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A New Improved Definition for Health Literacy: Rx to end confusion?

Health literacy (HL) thought leaders on the National Academy of Medicine’s Health Literacy Round Table are calling for a new standard definition of HL. Because there are too many definitions in play and researchers have a tough literacy task just to choose one.  And because various experts have come up with too many piggy-back terms that connect specific content to the “central concept”. And since we can’t measure things like “basic information” and “appropriate decisions”. 
New definition to include providers’ literacy, context, progress, action
The new definition would first and foremost acknowledge that HL is multidimensional, that is, two sided— including “both sides of the exchange”: literacy skills of individuals’  (patient or family members and “information providers”) on one side, and system demands and complexities on the other.  The broadened perspective recognizes that healthcare professionals and other info-providers in insurance, pharmaceuticals and IT, like patients, have literacy skills.  Those skills may or may not enable Those-Who-Know to understand what patients are saying or to communicate effectively. 

Further, the proposed broadened view acknowledges the role of context — “the demands and complexities” of healthcare delivery and financing systems make it difficult for everyone to participate in and obtain the full benefit of healthcare, health promotion,  health protection, and “health coverage” (I think that means insurance). 
The new perspective embraces the notion of progress—well, shakes hands, at least.  HL is described as a process or a pathway, implying that improvement is possible —although the document never uses those terms, referring instead to process and change.  Nonetheless, this is a big step away from old evidence suggesting that adults rarely change their level of functional literacy, and the surprisingly wide acceptance of the inference that HL is a fixed individual trait. 

Further,  HL “operates” in various settings — healthcare, insurance and pharmaceutical organizations are mentioned. And it operates in various media,  not just print.
Finally, the new definition will link decision and action. (Applause!). Another big step from “appropriate decisions” usually interpreted as compliance, to “informed action”, which may be against medical advice and still not indicate a cognitive deficit.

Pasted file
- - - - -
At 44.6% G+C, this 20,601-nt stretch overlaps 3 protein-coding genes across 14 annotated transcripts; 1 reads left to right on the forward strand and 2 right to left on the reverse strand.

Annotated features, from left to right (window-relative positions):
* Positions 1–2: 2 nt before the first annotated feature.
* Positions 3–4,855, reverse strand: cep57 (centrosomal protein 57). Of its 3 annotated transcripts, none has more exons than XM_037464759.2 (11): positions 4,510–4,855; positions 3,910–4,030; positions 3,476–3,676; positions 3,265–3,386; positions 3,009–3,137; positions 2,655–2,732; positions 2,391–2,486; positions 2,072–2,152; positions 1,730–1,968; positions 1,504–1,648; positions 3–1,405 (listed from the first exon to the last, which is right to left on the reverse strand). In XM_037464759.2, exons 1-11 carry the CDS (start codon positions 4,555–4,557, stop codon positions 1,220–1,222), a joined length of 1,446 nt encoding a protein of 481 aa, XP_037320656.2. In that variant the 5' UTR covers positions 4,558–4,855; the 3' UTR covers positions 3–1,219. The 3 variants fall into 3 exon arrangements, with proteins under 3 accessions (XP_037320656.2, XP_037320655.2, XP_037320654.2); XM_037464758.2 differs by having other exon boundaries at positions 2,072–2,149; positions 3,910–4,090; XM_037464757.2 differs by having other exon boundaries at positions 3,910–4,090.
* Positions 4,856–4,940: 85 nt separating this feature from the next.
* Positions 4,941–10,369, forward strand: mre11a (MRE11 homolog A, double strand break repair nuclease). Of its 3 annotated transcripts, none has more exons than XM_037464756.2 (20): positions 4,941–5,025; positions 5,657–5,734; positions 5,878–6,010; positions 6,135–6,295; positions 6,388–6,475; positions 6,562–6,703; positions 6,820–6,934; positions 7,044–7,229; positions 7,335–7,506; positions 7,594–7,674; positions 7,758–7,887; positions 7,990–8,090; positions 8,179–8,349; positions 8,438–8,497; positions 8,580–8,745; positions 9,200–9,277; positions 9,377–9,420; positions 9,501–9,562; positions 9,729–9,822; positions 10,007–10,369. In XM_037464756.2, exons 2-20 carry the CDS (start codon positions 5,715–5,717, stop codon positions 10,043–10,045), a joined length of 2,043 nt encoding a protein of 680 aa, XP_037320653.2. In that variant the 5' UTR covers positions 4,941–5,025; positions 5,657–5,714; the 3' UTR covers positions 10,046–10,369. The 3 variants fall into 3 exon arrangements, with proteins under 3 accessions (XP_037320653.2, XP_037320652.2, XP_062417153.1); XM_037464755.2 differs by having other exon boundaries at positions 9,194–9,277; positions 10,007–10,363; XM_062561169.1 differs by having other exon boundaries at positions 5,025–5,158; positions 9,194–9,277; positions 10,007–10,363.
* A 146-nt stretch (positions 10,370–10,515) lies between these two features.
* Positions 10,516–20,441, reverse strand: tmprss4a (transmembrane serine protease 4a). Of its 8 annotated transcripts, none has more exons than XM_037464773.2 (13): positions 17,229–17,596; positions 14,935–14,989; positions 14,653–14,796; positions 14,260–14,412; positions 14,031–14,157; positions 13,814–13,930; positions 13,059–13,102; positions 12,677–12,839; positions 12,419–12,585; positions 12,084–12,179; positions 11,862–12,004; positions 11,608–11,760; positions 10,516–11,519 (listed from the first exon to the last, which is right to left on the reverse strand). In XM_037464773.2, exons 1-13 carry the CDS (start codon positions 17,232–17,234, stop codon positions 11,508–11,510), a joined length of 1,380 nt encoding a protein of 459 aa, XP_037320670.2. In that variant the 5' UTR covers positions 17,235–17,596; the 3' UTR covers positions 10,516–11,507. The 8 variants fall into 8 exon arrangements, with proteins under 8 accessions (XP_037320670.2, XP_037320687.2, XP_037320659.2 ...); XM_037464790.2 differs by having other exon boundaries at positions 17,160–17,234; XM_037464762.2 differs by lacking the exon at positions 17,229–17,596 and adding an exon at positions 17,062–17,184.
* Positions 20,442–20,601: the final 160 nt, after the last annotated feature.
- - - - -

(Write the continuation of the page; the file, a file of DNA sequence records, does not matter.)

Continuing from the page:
The Perspective, as the document is called, is indeed a welcome and overdue broadening of the dominant view of HL as seen from US academic medical centers. However, essential issues remain. Perhaps unresolved debates explain why a new definition is not proposed, only described by its components.
Health Literacy is multi-dimensional.  Social dimension still missing
HL is not simply two sided. Literacy skills may be one dimension that exists on  “both sides of the exchange”, but literacy itself is multidimensional.  The missing dimension in health literacy as defined in the US, and still in the new perspective, is the social dimension.

Literacy is a social construct. Its meaning and measure are constantly evolving to reflect society.  Literacy is different for different jobs, communities, goals, as well as for different genders, ages, cultures, times and places. In the same way, the meaning of health is also multidimensional, socially defined and evolving.  Most healthcare decisions are made and acted on  —or not—  in homes and communities in everyday life, not by appointment in offices and hospitals. 
At the intersection of health and literacy, it is not surprising to find a diversity of overlapping, sometimes conflicting, always evolving definitions and measures.  Experts did not come up with a bunch of new terms to tie their favorite content to a clear central concept of HL — rather they recognized that the theory of multiple literacies for multiple contexts (financial literacy, computer literacy, Spanish literacy) applies to HL, too. So we have maternal HL, mental HL, oral HL, teen HL, LBGT-HL, health insurance literacy, and many disease literacies.
Alternative: new improved research approaches
Try as we might to make health literacy precise and clinical with biomarkers and specific corrective actions that produce predictable results demonstrated in randomized controlled trials, HL remains a social practice that is complicated, dynamic and messy.  To understand and influence HL, the challenge is not to distill its meaning down to something easy to research, but to figure out how to research something messy.
Pleasant, A., R. E. Rudd, C. O’Leary, M. K. Paasche-Orlow, M. P. Allen, W. Alvarado-Little, L. Myers, K. Parson, and S. Rosen. 2016. Considerations for a new definition of health literacy. Discussion Paper, National Academy of Medicine, Washington, DC. http://nam.edu/wp-content/uploads/2016/04/Considerations-for-a-New-Definition-of- Health-Literacy.pdf.
Cook-Grumperz J (Ed). The Social Construction of Literacy, Second Edition Cambridge University Press

Excerpt free online:  http://www.langtoninfo.com/web_content/9780521819633_excerpt.pdf
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